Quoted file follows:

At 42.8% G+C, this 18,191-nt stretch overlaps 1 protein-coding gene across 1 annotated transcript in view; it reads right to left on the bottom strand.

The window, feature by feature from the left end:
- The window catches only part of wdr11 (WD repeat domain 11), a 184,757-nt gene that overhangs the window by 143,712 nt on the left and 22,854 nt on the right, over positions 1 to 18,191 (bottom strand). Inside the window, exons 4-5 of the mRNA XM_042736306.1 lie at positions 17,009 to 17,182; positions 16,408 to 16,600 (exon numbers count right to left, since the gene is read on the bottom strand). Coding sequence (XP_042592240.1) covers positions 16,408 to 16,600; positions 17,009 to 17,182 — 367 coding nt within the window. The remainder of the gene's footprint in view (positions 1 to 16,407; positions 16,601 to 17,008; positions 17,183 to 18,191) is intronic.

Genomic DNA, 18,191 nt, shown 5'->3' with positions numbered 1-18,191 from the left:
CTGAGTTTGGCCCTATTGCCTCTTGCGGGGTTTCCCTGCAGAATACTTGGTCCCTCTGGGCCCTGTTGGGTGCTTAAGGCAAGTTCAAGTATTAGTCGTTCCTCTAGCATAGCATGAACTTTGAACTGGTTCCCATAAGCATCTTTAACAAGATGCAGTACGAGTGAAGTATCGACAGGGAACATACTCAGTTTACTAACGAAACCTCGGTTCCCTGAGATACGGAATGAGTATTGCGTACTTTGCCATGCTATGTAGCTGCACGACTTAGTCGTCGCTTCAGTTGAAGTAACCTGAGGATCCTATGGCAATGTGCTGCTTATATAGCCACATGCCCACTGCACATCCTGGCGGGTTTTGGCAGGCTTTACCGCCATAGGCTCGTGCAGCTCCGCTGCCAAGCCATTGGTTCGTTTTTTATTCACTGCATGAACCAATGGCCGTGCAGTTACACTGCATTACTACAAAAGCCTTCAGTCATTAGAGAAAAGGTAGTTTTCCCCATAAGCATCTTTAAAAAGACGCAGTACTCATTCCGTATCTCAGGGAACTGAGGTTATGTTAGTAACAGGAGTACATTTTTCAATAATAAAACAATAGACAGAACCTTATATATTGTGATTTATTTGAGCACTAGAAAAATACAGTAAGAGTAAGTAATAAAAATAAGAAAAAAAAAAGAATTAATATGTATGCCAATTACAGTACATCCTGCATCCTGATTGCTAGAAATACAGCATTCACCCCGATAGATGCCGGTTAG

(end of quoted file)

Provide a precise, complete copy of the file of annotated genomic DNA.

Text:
At 42.8% G+C, this 18,191-nt stretch overlaps 1 protein-coding gene across 1 annotated transcript in view; it reads right to left on the bottom strand.

The window, feature by feature from the left end:
- The window catches only part of wdr11 (WD repeat domain 11), a 184,757-nt gene that overhangs the window by 143,712 nt on the left and 22,854 nt on the right, over positions 1 to 18,191 (bottom strand). Inside the window, exons 4-5 of the mRNA XM_042736306.1 lie at positions 17,009 to 17,182; positions 16,408 to 16,600 (exon numbers count right to left, since the gene is read on the bottom strand). Coding sequence (XP_042592240.1) covers positions 16,408 to 16,600; positions 17,009 to 17,182 — 367 coding nt within the window. The remainder of the gene's footprint in view (positions 1 to 16,407; positions 16,601 to 17,008; positions 17,183 to 18,191) is intronic.

Genomic DNA, 18,191 nt, shown 5'->3' with positions numbered 1-18,191 from the left:
CTGAGTTTGGCCCTATTGCCTCTTGCGGGGTTTCCCTGCAGAATACTTGGTCCCTCTGGGCCCTGTTGGGTGCTTAAGGCAAGTTCAAGTATTAGTCGTTCCTCTAGCATAGCATGAACTTTGAACTGGTTCCCATAAGCATCTTTAACAAGATGCAGTACGAGTGAAGTATCGACAGGGAACATACTCAGTTTACTAACGAAACCTCGGTTCCCTGAGATACGGAATGAGTATTGCGTACTTTGCCATGCTATGTAGCTGCACGACTTAGTCGTCGCTTCAGTTGAAGTAACCTGAGGATCCTATGGCAATGTGCTGCTTATATAGCCACATGCCCACTGCACATCCTGGCGGGTTTTGGCAGGCTTTACCGCCATAGGCTCGTGCAGCTCCGCTGCCAAGCCATTGGTTCGTTTTTTATTCACTGCATGAACCAATGGCCGTGCAGTTACACTGCATTACTACAAAAGCCTTCAGTCATTAGAGAAAAGGTAGTTTTCCCCATAAGCATCTTTAAAAAGACGCAGTACTCATTCCGTATCTCAGGGAACTGAGGTTATGTTAGTAACAGGAGTACATTTTTCAATAATAAAACAATAGACAGAACCTTATATATTGTGATTTATTTGAGCACTAGAAAAATACAGTAAGAGTAAGTAATAAAAATAAGAAAAAAAAAAGAATTAATATGTATGCCAATTACAGTACATCCTGCATCCTGATTGCTAGAAATACAGCATTCACCCCGATAGATGCCGGTTAG